GVEDC To Develop Handbook On Community Wind Projects
Lewisburg, WV – Community Wind projects are on the mind of Steve Weir, Executive Director of the Greenbrier Valley Economic Development Corporation [GVEDC], the lead economic development agency for Pocahontas, Greenbrier and Monroe Counties. Weir says the Appalachian Regional Commission in conjunction with Natural Capital Investment asked the GVEDC board to come up with a manual for evaluating proposed community wind projects.
“All we are doing is now preparing to write that manual” says Weir. “We’re getting the input of the County Commission; find out how they feel about it, what they know about it, what they care to know about it. For example, Monroe County said that one of the things they want to make sure is that the residents who decide to get into a community wind project know all the particulars and have enough knowledge to not only move forward in a reasoned and educated manner, but are protected.”
Weir says they have met with the Monroe and Pocahontas County Commissions, but have yet to meet with the Greenbrier Commission. The Appalachian Regional Commission covers an extensive region of the United States from New York to Georgia.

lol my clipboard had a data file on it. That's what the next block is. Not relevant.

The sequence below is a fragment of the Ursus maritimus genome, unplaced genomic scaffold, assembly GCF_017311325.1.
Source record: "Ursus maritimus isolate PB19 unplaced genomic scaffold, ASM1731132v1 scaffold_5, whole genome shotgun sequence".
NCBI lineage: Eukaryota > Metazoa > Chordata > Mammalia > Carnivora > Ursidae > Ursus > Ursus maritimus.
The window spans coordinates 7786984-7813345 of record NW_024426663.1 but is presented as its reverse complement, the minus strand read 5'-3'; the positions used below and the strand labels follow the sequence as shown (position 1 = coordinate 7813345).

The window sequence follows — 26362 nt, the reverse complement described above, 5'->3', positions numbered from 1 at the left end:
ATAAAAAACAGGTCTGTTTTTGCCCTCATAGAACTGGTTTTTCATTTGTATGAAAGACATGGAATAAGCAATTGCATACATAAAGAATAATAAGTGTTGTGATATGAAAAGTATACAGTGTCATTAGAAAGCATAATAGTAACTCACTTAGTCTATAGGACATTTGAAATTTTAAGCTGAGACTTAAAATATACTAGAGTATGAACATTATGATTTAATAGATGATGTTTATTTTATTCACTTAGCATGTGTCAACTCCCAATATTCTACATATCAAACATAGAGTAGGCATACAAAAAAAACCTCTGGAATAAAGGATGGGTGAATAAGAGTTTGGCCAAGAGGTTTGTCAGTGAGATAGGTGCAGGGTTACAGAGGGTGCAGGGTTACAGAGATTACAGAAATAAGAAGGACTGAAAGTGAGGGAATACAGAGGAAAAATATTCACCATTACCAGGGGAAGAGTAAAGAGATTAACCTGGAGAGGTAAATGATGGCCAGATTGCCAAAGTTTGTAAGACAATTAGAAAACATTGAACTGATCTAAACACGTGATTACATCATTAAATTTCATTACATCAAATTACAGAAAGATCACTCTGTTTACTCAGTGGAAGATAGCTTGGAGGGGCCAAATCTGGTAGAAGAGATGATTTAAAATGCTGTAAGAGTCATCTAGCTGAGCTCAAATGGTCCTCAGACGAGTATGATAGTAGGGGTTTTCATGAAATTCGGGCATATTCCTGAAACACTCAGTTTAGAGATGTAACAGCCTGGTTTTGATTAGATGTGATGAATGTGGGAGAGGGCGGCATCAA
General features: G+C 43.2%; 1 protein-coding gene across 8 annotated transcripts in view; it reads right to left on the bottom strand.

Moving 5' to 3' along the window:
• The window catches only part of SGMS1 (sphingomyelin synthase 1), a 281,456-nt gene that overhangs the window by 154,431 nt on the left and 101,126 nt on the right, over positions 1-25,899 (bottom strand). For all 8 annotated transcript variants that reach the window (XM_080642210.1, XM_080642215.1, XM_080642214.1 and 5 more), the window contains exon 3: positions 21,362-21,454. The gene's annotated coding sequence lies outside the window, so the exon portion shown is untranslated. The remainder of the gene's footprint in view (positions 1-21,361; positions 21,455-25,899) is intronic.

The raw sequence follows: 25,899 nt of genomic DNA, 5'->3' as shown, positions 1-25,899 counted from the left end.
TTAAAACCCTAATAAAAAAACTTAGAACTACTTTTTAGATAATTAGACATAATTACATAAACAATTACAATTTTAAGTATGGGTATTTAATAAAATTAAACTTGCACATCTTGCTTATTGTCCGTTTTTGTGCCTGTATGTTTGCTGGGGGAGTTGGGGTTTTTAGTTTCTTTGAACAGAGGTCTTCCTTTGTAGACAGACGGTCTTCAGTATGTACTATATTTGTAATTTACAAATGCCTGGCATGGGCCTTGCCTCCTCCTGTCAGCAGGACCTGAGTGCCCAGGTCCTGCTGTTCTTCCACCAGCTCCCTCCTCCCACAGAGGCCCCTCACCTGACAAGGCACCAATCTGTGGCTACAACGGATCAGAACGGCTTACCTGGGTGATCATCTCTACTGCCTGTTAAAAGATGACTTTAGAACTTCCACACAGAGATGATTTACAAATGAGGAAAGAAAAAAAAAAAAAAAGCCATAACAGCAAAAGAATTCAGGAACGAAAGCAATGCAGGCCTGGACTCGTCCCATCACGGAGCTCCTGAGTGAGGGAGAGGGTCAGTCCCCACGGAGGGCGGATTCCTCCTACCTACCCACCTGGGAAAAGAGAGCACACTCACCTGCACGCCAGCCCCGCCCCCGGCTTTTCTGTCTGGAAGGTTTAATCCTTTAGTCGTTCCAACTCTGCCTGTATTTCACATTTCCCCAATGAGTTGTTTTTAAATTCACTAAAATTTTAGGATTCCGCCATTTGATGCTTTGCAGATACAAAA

“Community wind is in effect where property owners come together and form the company that actually develops the wind projects” says Weir, “rather than just leasing their land to companies that do wind projects. What we’re hoping to do, and what ARC would like to see is a document that can be distributed to all those 588 other counties in Appalachia to use if they so choose.”
Weir says they’re also looking beyond the private land owners.
“We would like to look at the definition of community wind to see if it could be broadened” he says, “so that other parts of the community could participate in community wind projects. Could Boards of Edcation and education systems gain from the development of a community wind project to help offset their costs of energy?”
He says potential energy savings also ties into another GVEDC program – local foods.
“Our foods systems program is in a nutshell, our effort to help expand the agricultural base in the three counties” says Weir. “One of the things that we will look at is the cost of energy to farms; is there a way of offsetting the cost of energy to farms so they are more competitive in the marketplace; and they can move those cost savings to other parts of the operations, and maybe expand their business. That’s why we’re looking at sustainable energy, and that’s why we’re looking at this wind project [idea].”
Weir says there will always be those for or against any kind of public project such as this, and that’s also part of the process.
“I think everybody is looking for more information” he says. “And I think there is nothing wrong with that; I think everybody should always do that, especially when it comes to public programs and public projects where public dollars are expended. The more information people have, I think the better decisions they make.”